And Jesus’ teaching did reveal deliverance, but not that kind.


Jesus just basically told them that God’s kingdom was being radically cracked open to breakdown the human boundaries created to separate us through race, class, gender, or really ANYONE who experienced poverty, oppression, and marginalization.


Jesus was teaching that God’s deliverance was radically inclusive! radically open! radically…beyond their wildest imagination!


God was manifesting, through Jesus, his inseparable LOVE for humanity!


You know, the LOVE that was present at creation, and in every salvific act in Biblical History.


The LOVE, infact, that Paul was teaching about in his first letter to the Corinthians. That beautiful and completely mind-blowing passage about what REAL love really is, does, and is capable of.

“Love is patient; love is kind; love is not envious or boastful or arrogant or rude. It does not insist on its own way; it is not irritable or resentful; it does not rejoice in wrongdoing, but rejoices in the truth. It bears all things, believes all things, hopes all things, endures all things. Love never ends.”


Love, is a theological term, applied to human experiences and emotions. But English just does a downright pitiful job of capturing the complexity of this rich term. Seriously. I mean, in Greek there are four words to describe our one word for love. Paul used at least 8 ways to describe what Love Is and 8 ways it is NOT.

So if we back away from trying to pin this down to definable, explainable, and measurable data…we may.. be able to embrace this force that is quite mysterious in nature, quite lovely.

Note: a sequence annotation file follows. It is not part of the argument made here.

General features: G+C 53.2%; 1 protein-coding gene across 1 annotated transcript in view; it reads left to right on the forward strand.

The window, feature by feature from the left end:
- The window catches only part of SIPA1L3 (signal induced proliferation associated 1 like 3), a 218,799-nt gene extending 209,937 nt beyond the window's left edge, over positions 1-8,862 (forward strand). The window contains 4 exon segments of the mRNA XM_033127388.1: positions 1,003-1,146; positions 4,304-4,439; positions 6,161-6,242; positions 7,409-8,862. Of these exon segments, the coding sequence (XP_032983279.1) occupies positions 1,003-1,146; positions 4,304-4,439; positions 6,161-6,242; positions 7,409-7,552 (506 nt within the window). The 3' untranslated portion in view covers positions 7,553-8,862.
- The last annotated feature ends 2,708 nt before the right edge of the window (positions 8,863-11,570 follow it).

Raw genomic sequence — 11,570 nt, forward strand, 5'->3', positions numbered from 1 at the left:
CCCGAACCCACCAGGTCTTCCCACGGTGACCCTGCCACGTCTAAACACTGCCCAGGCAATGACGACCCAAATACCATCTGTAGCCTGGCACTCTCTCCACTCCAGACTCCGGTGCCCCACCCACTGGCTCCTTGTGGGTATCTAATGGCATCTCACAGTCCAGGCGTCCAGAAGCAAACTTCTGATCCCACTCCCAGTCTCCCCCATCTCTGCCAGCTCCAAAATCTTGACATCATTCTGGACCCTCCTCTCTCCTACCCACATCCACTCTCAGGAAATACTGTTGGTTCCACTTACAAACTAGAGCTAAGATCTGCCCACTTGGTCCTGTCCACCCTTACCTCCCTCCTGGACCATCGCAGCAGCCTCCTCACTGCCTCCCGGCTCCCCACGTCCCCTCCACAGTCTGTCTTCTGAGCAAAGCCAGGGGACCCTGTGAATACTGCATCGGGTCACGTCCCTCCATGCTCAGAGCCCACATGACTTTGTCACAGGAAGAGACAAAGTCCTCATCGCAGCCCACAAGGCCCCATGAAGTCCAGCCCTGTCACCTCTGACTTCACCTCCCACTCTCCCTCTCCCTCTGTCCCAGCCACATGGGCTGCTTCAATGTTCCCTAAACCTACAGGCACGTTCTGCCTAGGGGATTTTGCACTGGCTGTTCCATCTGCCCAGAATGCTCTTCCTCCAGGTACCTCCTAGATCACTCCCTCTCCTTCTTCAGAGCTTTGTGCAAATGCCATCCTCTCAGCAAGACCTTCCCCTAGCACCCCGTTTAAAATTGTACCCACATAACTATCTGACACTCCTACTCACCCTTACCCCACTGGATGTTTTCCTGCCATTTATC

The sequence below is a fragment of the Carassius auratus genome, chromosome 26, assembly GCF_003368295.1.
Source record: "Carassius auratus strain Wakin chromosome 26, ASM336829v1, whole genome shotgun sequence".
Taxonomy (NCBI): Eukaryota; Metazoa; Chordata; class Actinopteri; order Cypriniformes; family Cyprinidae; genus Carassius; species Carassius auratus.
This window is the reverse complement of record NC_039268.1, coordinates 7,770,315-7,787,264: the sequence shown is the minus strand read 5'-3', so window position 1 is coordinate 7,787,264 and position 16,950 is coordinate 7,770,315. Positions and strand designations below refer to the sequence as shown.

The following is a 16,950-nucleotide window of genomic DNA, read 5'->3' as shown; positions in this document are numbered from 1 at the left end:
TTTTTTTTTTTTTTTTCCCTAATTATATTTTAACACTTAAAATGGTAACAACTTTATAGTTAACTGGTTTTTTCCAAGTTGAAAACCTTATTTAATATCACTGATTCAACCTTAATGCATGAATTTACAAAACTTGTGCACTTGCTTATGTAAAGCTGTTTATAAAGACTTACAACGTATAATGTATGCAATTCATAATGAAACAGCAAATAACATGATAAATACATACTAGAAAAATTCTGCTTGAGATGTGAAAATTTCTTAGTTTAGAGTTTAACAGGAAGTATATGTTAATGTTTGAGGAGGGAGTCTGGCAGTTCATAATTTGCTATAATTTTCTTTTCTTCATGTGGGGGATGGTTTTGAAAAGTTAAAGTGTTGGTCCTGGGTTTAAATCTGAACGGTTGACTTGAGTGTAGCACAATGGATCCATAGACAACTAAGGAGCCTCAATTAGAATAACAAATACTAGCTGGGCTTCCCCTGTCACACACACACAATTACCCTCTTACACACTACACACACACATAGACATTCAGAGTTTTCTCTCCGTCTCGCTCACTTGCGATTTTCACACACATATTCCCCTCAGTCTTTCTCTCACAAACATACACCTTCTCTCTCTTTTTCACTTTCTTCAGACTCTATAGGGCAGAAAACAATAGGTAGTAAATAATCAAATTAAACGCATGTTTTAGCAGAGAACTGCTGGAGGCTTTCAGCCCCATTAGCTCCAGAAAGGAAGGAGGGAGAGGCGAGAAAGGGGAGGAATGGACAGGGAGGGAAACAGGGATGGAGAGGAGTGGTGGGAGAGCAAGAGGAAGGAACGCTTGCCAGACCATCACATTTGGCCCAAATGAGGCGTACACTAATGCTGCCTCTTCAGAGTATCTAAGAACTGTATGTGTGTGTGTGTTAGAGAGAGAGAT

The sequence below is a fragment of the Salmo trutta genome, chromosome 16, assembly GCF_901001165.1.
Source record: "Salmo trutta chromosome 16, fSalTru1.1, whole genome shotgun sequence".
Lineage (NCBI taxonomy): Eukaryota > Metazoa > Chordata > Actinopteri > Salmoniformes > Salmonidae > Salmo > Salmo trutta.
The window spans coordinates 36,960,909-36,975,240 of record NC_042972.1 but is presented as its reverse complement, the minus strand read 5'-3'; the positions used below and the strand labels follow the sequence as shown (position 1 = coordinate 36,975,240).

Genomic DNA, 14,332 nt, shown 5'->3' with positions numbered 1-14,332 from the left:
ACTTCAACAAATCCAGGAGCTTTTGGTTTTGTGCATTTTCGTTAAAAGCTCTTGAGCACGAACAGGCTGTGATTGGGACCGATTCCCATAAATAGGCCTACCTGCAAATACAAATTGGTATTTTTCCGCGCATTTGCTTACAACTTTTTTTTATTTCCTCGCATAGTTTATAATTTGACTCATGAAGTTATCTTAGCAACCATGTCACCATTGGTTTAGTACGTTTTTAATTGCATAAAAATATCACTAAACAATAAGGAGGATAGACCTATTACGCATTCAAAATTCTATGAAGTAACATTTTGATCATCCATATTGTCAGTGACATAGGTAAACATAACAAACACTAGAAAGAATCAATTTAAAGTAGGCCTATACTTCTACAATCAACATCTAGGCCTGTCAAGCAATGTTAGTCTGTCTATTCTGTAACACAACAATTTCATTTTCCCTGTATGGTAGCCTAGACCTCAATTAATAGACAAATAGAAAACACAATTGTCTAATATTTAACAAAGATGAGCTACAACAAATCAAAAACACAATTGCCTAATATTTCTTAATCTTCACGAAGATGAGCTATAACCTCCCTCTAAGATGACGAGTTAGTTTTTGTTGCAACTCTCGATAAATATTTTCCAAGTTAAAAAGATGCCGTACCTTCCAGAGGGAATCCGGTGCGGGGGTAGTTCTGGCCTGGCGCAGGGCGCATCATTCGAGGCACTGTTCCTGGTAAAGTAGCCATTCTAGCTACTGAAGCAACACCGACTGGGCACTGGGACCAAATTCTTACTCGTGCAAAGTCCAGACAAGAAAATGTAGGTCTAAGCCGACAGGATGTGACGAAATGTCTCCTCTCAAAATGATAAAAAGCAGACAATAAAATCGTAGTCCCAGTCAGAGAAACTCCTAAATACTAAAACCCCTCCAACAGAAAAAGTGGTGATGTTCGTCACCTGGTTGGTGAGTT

Italian Theologian, Thomas Aquinas, said Love takes up where knowledge leaves off.


And love, according to what we read this morning, is a radical, hospitable, open, and more important virtue than faith or hope.

So this letter to the Corinthians, this Gospel according to Luke, they weren’t messages intended for beginners. They were, and I would argue continue to be for us today, messages of good news, of reconciliation in the face of deep, deep, conflict.


The kind of conflict that causes separation, war, end the severing of relationship. Jesus was cracking open the covenant to all of God’s creation…and Paul was calling the Church to practice LOVE in the face of these obstacles.


That’s what we say we’re about when we call ourselves Christ-followers, that and so much more….but never hate. never rage or calling for the murdering of someone. There’s no room for that in love.


We are committed to being radically hospitable, loving, caring, accepting, and at the Table…THAT table, where we break bread and ingest the body and blood of our Lord; week after week after week. For solace and strength. For unity and new eyes to love and serve the world.


We are the hands and feet of Christ, Grace. And we have work to do in Holland, West Michigan, and beyond.

We are known to others by the way we LOVE.


So tonight, as we gather to eat and give thanks for this past year and look forward to another beautiful year of mission and ministry to the world and with each other, the people of Holland and beyond, my prayer is that we love with radically open arms, Grace. Arms that are willing to stretch out and embrace all that embodies the image of God.